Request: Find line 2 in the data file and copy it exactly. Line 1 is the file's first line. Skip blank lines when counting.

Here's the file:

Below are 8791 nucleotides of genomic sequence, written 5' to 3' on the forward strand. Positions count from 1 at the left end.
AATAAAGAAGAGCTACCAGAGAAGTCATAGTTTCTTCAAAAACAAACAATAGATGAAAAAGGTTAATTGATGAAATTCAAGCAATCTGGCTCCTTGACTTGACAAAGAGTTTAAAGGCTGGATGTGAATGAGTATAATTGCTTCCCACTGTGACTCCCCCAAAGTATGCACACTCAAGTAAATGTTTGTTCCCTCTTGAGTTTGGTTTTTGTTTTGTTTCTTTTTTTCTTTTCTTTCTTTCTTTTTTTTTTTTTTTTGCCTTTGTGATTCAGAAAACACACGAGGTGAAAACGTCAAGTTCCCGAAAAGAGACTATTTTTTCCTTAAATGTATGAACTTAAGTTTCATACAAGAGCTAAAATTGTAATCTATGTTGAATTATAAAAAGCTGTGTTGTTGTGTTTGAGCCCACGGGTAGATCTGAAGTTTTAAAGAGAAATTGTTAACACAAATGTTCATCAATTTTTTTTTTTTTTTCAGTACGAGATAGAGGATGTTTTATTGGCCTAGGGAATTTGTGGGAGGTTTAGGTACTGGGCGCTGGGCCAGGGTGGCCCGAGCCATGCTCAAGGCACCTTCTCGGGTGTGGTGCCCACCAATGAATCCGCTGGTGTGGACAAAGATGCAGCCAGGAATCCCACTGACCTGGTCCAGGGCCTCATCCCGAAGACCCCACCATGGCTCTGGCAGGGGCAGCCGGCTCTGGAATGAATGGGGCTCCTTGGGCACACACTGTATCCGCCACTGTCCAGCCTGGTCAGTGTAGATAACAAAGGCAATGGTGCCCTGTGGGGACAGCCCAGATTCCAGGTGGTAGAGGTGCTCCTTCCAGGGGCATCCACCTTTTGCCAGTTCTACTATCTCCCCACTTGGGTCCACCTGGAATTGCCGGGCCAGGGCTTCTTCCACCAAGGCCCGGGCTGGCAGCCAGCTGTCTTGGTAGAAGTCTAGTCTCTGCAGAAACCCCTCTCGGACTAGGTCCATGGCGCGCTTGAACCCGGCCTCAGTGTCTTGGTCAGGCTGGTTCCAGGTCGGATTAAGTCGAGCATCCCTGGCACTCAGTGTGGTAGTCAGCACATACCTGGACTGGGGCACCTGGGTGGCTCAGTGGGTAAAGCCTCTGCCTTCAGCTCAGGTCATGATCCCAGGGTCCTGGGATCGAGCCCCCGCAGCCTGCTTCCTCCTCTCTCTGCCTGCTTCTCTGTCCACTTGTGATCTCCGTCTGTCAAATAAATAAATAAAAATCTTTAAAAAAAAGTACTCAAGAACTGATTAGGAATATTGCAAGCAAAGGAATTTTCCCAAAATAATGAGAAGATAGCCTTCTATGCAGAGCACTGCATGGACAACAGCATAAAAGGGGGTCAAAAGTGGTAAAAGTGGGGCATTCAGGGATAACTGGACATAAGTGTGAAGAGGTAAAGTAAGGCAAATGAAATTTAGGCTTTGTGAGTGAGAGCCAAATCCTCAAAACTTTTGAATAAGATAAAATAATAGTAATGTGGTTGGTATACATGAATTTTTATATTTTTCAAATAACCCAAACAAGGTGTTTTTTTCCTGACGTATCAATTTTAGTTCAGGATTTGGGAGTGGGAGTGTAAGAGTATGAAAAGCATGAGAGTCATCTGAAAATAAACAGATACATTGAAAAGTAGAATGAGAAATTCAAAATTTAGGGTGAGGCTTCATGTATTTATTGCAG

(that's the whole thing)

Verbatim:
AATAAAGAAGAGCTACCAGAGAAGTCATAGTTTCTTCAAAAACAAACAATAGATGAAAAAGGTTAATTGATGAAATTCAAGCAATCTGGCTCCTTGACTTGACAAAGAGTTTAAAGGCTGGATGTGAATGAGTATAATTGCTTCCCACTGTGACTCCCCCAAAGTATGCACACTCAAGTAAATGTTTGTTCCCTCTTGAGTTTGGTTTTTGTTTTGTTTCTTTTTTTCTTTTCTTTCTTTCTTTTTTTTTTTTTTTTGCCTTTGTGATTCAGAAAACACACGAGGTGAAAACGTCAAGTTCCCGAAAAGAGACTATTTTTTCCTTAAATGTATGAACTTAAGTTTCATACAAGAGCTAAAATTGTAATCTATGTTGAATTATAAAAAGCTGTGTTGTTGTGTTTGAGCCCACGGGTAGATCTGAAGTTTTAAAGAGAAATTGTTAACACAAATGTTCATCAATTTTTTTTTTTTTTTCAGTACGAGATAGAGGATGTTTTATTGGCCTAGGGAATTTGTGGGAGGTTTAGGTACTGGGCGCTGGGCCAGGGTGGCCCGAGCCATGCTCAAGGCACCTTCTCGGGTGTGGTGCCCACCAATGAATCCGCTGGTGTGGACAAAGATGCAGCCAGGAATCCCACTGACCTGGTCCAGGGCCTCATCCCGAAGACCCCACCATGGCTCTGGCAGGGGCAGCCGGCTCTGGAATGAATGGGGCTCCTTGGGCACACACTGTATCCGCCACTGTCCAGCCTGGTCAGTGTAGATAACAAAGGCAATGGTGCCCTGTGGGGACAGCCCAGATTCCAGGTGGTAGAGGTGCTCCTTCCAGGGGCATCCACCTTTTGCCAGTTCTACTATCTCCCCACTTGGGTCCACCTGGAATTGCCGGGCCAGGGCTTCTTCCACCAAGGCCCGGGCTGGCAGCCAGCTGTCTTGGTAGAAGTCTAGTCTCTGCAGAAACCCCTCTCGGACTAGGTCCATGGCGCGCTTGAACCCGGCCTCAGTGTCTTGGTCAGGCTGGTTCCAGGTCGGATTAAGTCGAGCATCCCTGGCACTCAGTGTGGTAGTCAGCACATACCTGGACTGGGGCACCTGGGTGGCTCAGTGGGTAAAGCCTCTGCCTTCAGCTCAGGTCATGATCCCAGGGTCCTGGGATCGAGCCCCCGCAGCCTGCTTCCTCCTCTCTCTGCCTGCTTCTCTGTCCACTTGTGATCTCCGTCTGTCAAATAAATAAATAAAAATCTTTAAAAAAAAGTACTCAAGAACTGATTAGGAATATTGCAAGCAAAGGAATTTTCCCAAAATAATGAGAAGATAGCCTTCTATGCAGAGCACTGCATGGACAACAGCATAAAAGGGGGTCAAAAGTGGTAAAAGTGGGGCATTCAGGGATAACTGGACATAAGTGTGAAGAGGTAAAGTAAGGCAAATGAAATTTAGGCTTTGTGAGTGAGAGCCAAATCCTCAAAACTTTTGAATAAGATAAAATAATAGTAATGTGGTTGGTATACATGAATTTTTATATTTTTCAAATAACCCAAACAAGGTGTTTTTTTCCTGACGTATCAATTTTAGTTCAGGATTTGGGAGTGGGAGTGTAAGAGTATGAAAAGCATGAGAGTCATCTGAAAATAAACAGATACATTGAAAAGTAGAATGAGAAATTCAAAATTTAGGGTGAGGCTTCATGTATTTATTGCAG